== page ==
Monday, 23 November 2015

Some References to Becket's Murder and the Murderers

T. S. Eliot (4 March 2014). The Complete Plays of T. S. Eliot. Houghton Mifflin Harcourt. pp. 48–. ISBN 978-0-544-35845-4.

Knights: Traitor! Traitor! Traitor!

Thomas: You, Reginald, three times traitor you:

Traitor to me my temporal vassal,
Traitor to me your spiritual lord,
Traitor to God in desecrating His church.

First Knight: No faith do I owe to a renegade,
And what I owe shall now be paid.

Thomas: Now to Almighty God, to the Blessed Mary ever Virgin,
to the blessed John the Baptist, the holy apostles Peter and Paul,
to the blessed martyr Denys, and to all the Saints, I commend
mycause and that of the Church.

The knights kill him


Archbishop Becket said 

"Lord forbid that we should turn the Church of God into a castle".
"By obedience to holy authority I order that the doors shall be opened without delay, for we ought not to make a castle out of the house of God."

William of Canterbury's account
An Annotated Translation of the Life of Saint Thomas, the Archbishop of Canterbury
by William, a Monk of Canterbury; trans. Mary Annette Bocke (1946)
Loyola University, Chicago
pp. 82-
(35) The  crossing  of  the  four  conspirators.
(36) Description  of  the  conspirators.
(37) The  conversation  of  the  Primate  and  the  conspirators.
(38) The  invasion  of  the  Primate's  house  and  the  entrance  of  the  swordsmen.
(39) The Primate's vision at night.
(40)  The  Primate's  march  to  the  monastery
(41) The  invasion  of  the  conspirators  into  the  monastery.
(42) The  dispersion  of  the  monks
(43) Concerning  the  clerk  who  was  wounded  and  the  monk  who  was  struck.
(44) Concerning  the  death  of  the  Blessed  martyr  Thomas.

Herbert of Bosham's account
An Annotated Translation of the Life of St. Thomas. Becket--Books 5-7.
trans Irene T. Pearse. (1944)
Loyola University Chicago.
pp. 39-
Chapters or  the  Sixth  Volume:
1.  The  knights  collect  in  an  armed  cohort  and  pour  into  the  palace;  the  Champion  of  Christ  enters  the  church;  the  words  of  the  executioners.
2.  The  meeting  of  the  Champion  of  Christ  with  the  executioners;  the  point  he  drives  home  in  speaking  to  them.
3.  The  disciple,  who  wrote  these  things,  gives  his  reason  for  his  moroseness  in  describing  the  'contest  of  so  mighty  a  Champion.
4.  The  martyrdom  and  how  it  was  carried  out;  a  mention  of  a  certain  cleric  who  thrust  his  arm  between  the  on-coming  sword  and  the  head  of  the  Champion.
5.· The  Champion's  powerful  invective under  threat  of  anathema  lest  the  executioners  harm  any  of  his  people;  the  great  and  glorious  announcement  of  his  martyrdom.
6.  The  disciple  again  offers  excuses  for  his  prolixity  in  des- cribing  the  martyrdom.
7.  The  disciple's  reason  for  willingly  approaching  the  descrip- tion  of  the  final  end  of  the  martyrdom,  even  though  against  his  will.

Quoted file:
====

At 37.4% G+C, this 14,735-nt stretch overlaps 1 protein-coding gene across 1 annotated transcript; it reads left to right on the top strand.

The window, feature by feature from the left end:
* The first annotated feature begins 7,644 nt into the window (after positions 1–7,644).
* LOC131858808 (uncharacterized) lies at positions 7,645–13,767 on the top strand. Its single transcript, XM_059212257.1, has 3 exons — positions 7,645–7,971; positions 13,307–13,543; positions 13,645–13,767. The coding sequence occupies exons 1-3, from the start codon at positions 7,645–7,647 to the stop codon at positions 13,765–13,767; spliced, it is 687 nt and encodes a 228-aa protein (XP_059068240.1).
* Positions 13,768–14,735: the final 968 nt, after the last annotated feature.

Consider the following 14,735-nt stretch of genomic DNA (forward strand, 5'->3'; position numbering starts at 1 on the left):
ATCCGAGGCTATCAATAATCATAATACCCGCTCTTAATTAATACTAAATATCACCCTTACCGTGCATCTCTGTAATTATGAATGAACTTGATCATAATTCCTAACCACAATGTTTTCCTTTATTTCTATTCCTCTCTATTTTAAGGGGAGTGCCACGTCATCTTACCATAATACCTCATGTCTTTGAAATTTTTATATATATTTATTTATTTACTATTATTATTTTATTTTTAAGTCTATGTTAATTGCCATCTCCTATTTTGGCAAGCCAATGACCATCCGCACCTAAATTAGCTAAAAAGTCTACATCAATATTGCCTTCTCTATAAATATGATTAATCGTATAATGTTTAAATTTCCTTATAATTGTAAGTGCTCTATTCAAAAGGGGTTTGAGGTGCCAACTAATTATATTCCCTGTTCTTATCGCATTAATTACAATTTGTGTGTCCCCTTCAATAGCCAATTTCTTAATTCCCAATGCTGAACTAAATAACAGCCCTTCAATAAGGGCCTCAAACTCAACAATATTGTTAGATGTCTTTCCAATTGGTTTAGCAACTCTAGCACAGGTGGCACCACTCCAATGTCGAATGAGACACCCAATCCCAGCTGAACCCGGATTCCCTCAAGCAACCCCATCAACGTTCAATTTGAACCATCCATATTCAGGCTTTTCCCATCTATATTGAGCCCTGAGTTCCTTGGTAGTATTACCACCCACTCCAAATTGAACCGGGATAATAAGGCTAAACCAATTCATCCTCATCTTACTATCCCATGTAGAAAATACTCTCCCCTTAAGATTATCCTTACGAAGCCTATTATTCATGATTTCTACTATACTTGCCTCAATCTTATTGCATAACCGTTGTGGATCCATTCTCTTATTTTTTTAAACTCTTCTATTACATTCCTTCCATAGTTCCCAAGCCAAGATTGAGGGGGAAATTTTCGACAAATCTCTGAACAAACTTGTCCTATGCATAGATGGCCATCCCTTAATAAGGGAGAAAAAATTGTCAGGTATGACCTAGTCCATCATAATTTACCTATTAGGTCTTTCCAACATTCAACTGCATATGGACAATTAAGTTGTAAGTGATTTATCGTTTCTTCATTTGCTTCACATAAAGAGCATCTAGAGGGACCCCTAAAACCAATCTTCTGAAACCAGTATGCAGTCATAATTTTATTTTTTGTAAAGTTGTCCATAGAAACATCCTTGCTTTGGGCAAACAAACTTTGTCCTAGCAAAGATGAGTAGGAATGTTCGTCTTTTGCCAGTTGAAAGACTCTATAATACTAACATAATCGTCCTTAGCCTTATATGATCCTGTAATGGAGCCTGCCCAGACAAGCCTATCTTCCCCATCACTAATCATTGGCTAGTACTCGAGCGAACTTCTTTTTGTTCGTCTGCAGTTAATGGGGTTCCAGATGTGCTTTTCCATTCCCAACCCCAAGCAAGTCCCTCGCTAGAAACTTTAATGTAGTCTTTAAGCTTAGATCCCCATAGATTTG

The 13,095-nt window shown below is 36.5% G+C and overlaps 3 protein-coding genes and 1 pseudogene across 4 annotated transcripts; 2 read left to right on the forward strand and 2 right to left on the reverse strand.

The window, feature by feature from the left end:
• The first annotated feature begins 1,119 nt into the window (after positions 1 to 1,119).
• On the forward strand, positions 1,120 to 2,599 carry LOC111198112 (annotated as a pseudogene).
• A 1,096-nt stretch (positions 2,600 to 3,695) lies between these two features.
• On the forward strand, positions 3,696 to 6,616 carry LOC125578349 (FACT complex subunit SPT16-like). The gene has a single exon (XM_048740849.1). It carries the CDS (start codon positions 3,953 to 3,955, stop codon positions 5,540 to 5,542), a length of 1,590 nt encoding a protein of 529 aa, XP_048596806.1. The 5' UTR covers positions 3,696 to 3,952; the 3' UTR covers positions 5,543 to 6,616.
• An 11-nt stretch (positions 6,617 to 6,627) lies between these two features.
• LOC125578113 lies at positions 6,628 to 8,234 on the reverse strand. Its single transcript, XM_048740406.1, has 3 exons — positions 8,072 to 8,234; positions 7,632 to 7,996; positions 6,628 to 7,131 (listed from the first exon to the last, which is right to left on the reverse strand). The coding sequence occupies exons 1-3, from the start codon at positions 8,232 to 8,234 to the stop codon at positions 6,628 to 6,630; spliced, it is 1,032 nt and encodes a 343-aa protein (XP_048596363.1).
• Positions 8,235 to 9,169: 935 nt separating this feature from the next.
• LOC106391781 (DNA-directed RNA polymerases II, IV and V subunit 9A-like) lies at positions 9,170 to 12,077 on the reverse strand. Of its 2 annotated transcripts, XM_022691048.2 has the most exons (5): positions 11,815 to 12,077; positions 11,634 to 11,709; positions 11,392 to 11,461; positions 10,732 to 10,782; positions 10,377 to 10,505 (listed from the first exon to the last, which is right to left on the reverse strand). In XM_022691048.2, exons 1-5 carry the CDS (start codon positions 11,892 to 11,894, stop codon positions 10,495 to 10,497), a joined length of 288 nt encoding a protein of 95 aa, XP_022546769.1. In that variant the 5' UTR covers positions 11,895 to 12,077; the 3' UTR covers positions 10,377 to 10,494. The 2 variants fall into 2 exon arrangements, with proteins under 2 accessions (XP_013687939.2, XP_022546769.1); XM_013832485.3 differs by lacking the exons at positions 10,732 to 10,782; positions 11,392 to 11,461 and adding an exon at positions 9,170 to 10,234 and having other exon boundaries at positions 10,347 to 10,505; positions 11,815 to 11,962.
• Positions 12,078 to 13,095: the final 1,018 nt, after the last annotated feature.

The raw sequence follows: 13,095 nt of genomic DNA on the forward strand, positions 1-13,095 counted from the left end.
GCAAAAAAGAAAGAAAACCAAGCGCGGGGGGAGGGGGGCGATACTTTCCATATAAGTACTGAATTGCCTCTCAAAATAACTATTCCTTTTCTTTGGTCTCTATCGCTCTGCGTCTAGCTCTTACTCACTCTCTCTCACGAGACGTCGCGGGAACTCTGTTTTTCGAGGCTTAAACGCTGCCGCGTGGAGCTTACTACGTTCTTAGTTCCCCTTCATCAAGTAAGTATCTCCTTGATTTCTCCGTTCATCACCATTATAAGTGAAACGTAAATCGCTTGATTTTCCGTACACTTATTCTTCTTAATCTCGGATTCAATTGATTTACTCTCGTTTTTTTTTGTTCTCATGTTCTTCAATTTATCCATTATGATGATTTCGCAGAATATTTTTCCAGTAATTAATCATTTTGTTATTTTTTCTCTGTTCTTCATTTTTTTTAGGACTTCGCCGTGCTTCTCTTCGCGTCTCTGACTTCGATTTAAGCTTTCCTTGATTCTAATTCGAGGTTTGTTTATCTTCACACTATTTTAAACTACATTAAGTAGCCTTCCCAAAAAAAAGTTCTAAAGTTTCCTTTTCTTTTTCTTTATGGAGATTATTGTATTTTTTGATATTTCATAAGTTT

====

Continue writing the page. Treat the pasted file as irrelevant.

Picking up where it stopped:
8.  The  final  moments  of  Becket;  the  number  or  soldiers  who  took  part  in  the  execution.
9.  Becket's  wonderful  virtue  of  patience  and  the  unprecedented  barbarism  of  the  crime.
10. The  spoils  and  garments  of  the  priest  divided  among  the  soldiers;  the  hero's  hair-shirts  found  and  cast  aside;  some  strike  their  breasts  silently  repeating  to  one  another,  Indeed,  this  was  a  just  man.  
11. Within  fifteen  days  from  his  death,  the  martyrdom  is  known  throughout  the  Holy  Land  of  Jerusalem;  how  the  news  is  made  known.
12. A brief  treatment  on  the  harmony  between  the  death  of  Our  Lord  and  that  of  the  anointed  of  the  Lord, the  assurance  that  this  harmony  will  be  treated  more  fully  and  with  more  attention  at  the  end  of  this  historical  treatise.
13.  The  author  takes  up  happenings  after  the  martyrdom.
14.  The  appearance  and  preservation  of  the  dead  body  after  the  martyrdom.
15.  What  took  place  on  the  day  following  the  martyrdom  while  the  body  was  still  not  entombed;  how  the  monks  in  order  to  wash  his  body,  as  was  the  custom,  took  off  his  garments  and  found  his  whole  body  covered  with  hair-shirts;  facts  about  the  tomb,  the  manner  and  place  of  burial,  and  the  year  of  his  age  reckoned  from  the  Incarnation  of  Our  Lord.

William FitzStephen's account
An Annotated Translation of the Life of St. Thomas Becket (Part Two)
by William Fitzstephen trans. Mary Aelred Sinclair (1944)
Loyola University Chicago
pp. 76-

Keith Sidwell (1995). Reading Medieval Latin. Section 19: Historical Writing - Murder of Thomas Becket by William FitzStephen,: Cambridge University Press. pp. 260–. ISBN 978-1-107-39334-9.

Edward Grim's account

Benedict of Peterborough's account
The Murder of Thomas Becket, Archbishop of Canterbury, 29 December 1170

Guernes' (de Pont-Sainte-Maxence) or Garnier's account

La vie de Saint Thomas le martyr; poème historique du 12e siècle (1172-1174) Publié par E. Walberg (1922)
Lines 4951 -5855
Verse 991-1171

Lines 4951 -5855
Verse 991-1171

John of Salisbury's Account

p.88-  Letter 307/304 John to Bishop John of Belmeis of Poitiers

Roger of Pontigny's account [in Latin]

Chapter 46 De passionis ejus Causa et Modo

(PL 190 0307B) XLVI.De Passionis Eius Causa et Modo


Materials for the history of Thomas Becket, archbishop of Canterbury . Vol. 4 / ed. by James Craigie Robertson. Longman (London) 1875-1885 p. 386-
Quadrilogus Liber Tertius
13. Qualiter carnifices ad archiepiscopum accessernnt, et eum convenerunt ---- - 386
14. Explicatio mandatorum regis, et responsum archiepiscopi ...-. - 387
15. Quomodo milites se armaverunt .. . 292
16. De ingressu archiepiseopi in ecclesiam - - 394
17. De ingressu carnificum ---- - 395
18. De martyrio et martyrii modo - 396
19. Altior consideratio martyrii et argumentum - - 399
20. De spoliis e t vestimentis quae partiti sunt milites inter se ..... . 402
21. De concursu populorum ad ecclesiam post martyrium ...... . 403
22. Qualiter sancti martyris corpus deductum Bit ad tumulandum ..... . 405

Edwardus Grim; Alanus Tewkesberiensis abbas; Parisiensis Anonymus; decanus Salisburiensis Johannes (1845). Vita S. Thomae (etc.). Alan of Twekesbury and John of Salisbury: Parker. pp. 264–.

Paul Gerhard Schmidt (1991). Die Vita des heiligen Thomas Becket, Erzbischof von Canterbury. Thomas von Froidmont F. Steiner. ISBN 978-3-515-05937-4. 152-

John A. Giles (1851). Anecdota Bedae, Lanfranci, Et Aliorum : Inedited Tracts, Letters, Poems, &c. Of Venerable Bede, Lanfranc, Tatwin, And Other. Thomas de Froidmont [Phillipi Leodienses]: Printed And Published For The Caxton Society, By D. Nutt. pp. 276–.

John Allen Giles (1846). The Life and Letters of Thomas À Becket: Now First Gathered from the Contemporary Historians. Chapter 39 Martyrdom of Becket: Whittaker. pp. 317–.
English Historical Society (1841). Publications. Rogeri de Wendover: Murder of Becket 1170: sumptibus Societatis. pp. 360–.